How to Find Commercial Space - the Top Ten Things You Should Do
Created by FindLaw's team
of attorney writers and editors.
Commercial Property Overview
Finding the right commercial space for your company can be a daunting and overwhelming process involving long hours, boring paperwork and numerous site visits. You have numerous factors to take into account such as how much you can afford, where the space is located, and zoning laws.To make the best use of your time, review this checklist of what you need to review at each potential site, and make sure to record important information about each potential space.
- Be Prepared: Come to any appointment with everything you need to record information and make the necessary decisions. In addition to the basics - pens, paper and a calculator - consider bringing along a tape measure, a camera/smartphone, and a laptop. It can be especially helpful to review photos of the space after you've seen other sites and have had time to think about it. Tape measures can be helpful if you have specific needs or plan on bringing specific furniture along to the new space.
- Examine the Building Exterior and Neighborhood: While it's never completely fair to judge a book by its cover, appearances do matter in commercial real estate, and if the building is in a part of town you wouldn't travel to or the exterior isn't inviting, chances are good that potential clients or customers won't want to travel there or come inside either. A good physical examination of the building can also help you spot potential issues with parking, access and maintenance should you choose to lease the building.
- Evaluate Access and Convenience: Making it difficult for your customers or clients to find you is never a smart business strategy. Make sure that, in addition to basic access issues such as parking, you've examined any elevators, stairwells and modifications for the disabled that the building may have.
- Look for Defects: Note any potential defects as you examine the building and ask the building's agent about them. Smaller issues shouldn't preclude you from considering the building, but major issues like a leaky roof or a poor ventilation system should be seriously examined before taking the plunge.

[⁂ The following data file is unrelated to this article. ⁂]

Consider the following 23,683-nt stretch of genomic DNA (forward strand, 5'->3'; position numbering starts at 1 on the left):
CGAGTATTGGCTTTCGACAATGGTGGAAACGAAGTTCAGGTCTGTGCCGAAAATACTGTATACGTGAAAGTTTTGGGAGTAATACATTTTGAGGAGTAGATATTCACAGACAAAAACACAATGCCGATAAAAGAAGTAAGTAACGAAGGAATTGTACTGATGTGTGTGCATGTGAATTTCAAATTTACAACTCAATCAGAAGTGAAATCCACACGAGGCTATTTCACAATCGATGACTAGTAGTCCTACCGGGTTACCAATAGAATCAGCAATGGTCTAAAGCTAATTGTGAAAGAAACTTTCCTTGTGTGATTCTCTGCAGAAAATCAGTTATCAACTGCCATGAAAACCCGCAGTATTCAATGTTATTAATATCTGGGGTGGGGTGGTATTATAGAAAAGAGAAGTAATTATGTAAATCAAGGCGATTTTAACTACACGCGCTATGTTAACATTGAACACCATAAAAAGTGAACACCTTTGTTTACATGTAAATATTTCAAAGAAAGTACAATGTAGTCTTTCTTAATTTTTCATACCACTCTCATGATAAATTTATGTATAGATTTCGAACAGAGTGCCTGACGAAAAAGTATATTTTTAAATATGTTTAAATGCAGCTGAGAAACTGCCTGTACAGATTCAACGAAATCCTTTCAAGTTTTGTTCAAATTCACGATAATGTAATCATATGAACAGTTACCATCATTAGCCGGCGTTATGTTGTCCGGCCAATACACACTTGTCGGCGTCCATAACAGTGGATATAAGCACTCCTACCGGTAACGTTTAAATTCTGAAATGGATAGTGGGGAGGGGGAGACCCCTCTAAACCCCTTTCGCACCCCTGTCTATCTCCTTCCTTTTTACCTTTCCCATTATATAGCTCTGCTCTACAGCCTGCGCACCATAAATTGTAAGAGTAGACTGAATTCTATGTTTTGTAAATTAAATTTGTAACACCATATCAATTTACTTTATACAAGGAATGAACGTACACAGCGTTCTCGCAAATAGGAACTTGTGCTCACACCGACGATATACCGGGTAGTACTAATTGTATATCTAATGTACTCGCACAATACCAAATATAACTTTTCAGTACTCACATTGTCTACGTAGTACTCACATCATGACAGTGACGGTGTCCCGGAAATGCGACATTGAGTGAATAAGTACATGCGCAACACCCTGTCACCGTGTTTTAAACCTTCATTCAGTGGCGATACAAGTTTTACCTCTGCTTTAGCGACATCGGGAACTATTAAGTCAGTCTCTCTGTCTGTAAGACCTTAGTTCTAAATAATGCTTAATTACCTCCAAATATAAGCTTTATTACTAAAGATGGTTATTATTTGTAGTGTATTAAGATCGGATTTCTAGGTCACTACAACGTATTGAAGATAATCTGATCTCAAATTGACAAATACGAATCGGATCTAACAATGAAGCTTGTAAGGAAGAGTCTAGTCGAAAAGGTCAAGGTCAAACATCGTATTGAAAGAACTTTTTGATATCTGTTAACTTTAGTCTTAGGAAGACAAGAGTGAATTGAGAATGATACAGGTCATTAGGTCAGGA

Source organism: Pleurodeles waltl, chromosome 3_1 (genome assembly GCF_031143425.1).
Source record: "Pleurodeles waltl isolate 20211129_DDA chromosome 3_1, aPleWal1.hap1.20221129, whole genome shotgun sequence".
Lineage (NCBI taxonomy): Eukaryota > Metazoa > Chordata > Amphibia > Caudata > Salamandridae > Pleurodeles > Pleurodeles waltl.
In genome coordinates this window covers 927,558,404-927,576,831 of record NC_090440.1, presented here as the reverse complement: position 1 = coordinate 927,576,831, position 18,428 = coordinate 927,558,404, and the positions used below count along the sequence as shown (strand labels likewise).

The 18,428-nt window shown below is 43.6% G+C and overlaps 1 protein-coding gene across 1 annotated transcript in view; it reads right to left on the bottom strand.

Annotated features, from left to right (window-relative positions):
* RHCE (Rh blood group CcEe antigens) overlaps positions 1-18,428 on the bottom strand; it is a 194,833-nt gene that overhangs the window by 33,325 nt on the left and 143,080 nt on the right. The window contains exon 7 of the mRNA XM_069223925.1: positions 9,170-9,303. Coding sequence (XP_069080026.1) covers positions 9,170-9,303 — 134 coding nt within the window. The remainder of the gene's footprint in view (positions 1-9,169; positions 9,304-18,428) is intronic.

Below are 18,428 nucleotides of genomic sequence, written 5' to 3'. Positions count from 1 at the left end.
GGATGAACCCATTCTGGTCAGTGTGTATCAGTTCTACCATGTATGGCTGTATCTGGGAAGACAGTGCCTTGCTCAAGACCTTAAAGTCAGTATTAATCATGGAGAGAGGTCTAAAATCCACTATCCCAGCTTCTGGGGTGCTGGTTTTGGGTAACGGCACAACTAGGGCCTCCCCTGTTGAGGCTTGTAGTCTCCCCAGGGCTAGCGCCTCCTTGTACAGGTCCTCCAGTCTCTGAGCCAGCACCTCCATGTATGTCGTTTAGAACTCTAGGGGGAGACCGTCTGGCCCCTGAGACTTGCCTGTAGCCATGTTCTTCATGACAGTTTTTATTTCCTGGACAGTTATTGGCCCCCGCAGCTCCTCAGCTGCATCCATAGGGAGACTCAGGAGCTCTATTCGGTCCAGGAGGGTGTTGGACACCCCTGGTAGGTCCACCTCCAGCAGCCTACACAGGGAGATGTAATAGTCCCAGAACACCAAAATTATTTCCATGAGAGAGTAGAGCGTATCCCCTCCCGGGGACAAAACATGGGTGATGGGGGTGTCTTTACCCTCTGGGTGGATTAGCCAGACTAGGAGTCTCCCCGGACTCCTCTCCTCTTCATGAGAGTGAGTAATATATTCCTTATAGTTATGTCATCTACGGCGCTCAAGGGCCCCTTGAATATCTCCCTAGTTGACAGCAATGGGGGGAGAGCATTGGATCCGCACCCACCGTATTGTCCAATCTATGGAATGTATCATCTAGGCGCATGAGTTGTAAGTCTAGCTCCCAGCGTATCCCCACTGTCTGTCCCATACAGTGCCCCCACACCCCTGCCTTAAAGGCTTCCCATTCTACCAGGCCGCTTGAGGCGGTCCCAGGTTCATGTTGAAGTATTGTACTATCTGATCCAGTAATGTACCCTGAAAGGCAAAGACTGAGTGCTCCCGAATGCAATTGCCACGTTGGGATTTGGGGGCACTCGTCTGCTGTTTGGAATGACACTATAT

- Assess Security: Ask the landlord about how security is handled in the building, whether access to the building is allowed after hours, and the availability of close, well-lit parking. It's also helpful to evaluate the surrounding area and investigate local crime issues. Visit a site during the evening and at night to get a better idea of how secure the building and its environs are.
- Examine Drainage, Ventilation, Cooling and Heating: Drainage, ventilation, cooling and heating are often overlooked by potential tenants, but can have a huge impact on your business. Your employees won't get much work done if the roof is leaking or if it's 90 degrees in the office.
- Determine what Licenses and Permits are Needed: Some businesses may need to obtain special licenses or permits to do business, so make sure that you can get a necessary license or permit at that location before you really commit to a commercial space.
- Determine Zoning Compliance: Zoning laws can restrict what kind of business you can engage in and how you run your business, so check your local zoning laws to make sure that you can run your business as you intend to. For example, a common zoning ordinance may restrict the amount of retail space an area can have.
- Assess Whether Improvements are Needed: Don't eliminate a potentially good business space just because it's missing one important item. Evaluate whether the space might be more suitable if an improvement were made, and negotiate with the landlord. This can be far less expensive than leasing property that's ready to go, but it may take additional time. Accordingly, whether this is a realistic option often depends on how long you have to secure a space and how much money you have to spend.
- Hire an Expert if Needed: Don't be afraid to hire someone to help you evaluate a business space. Engineers and architects may be able to spot things that you can't, or may be able to suggest renovations or improvements that you may be able to negotiate with the landlord. In the end, hiring experts to help you evaluate potential space for your business can save you a lot of money down the road.
Get Legal Advice Before Signing a Commercial Lease
As you review potential commercial properties, many legal issues can arise that require expert advice. Contact a business and commercial law attorney today if you have questions today.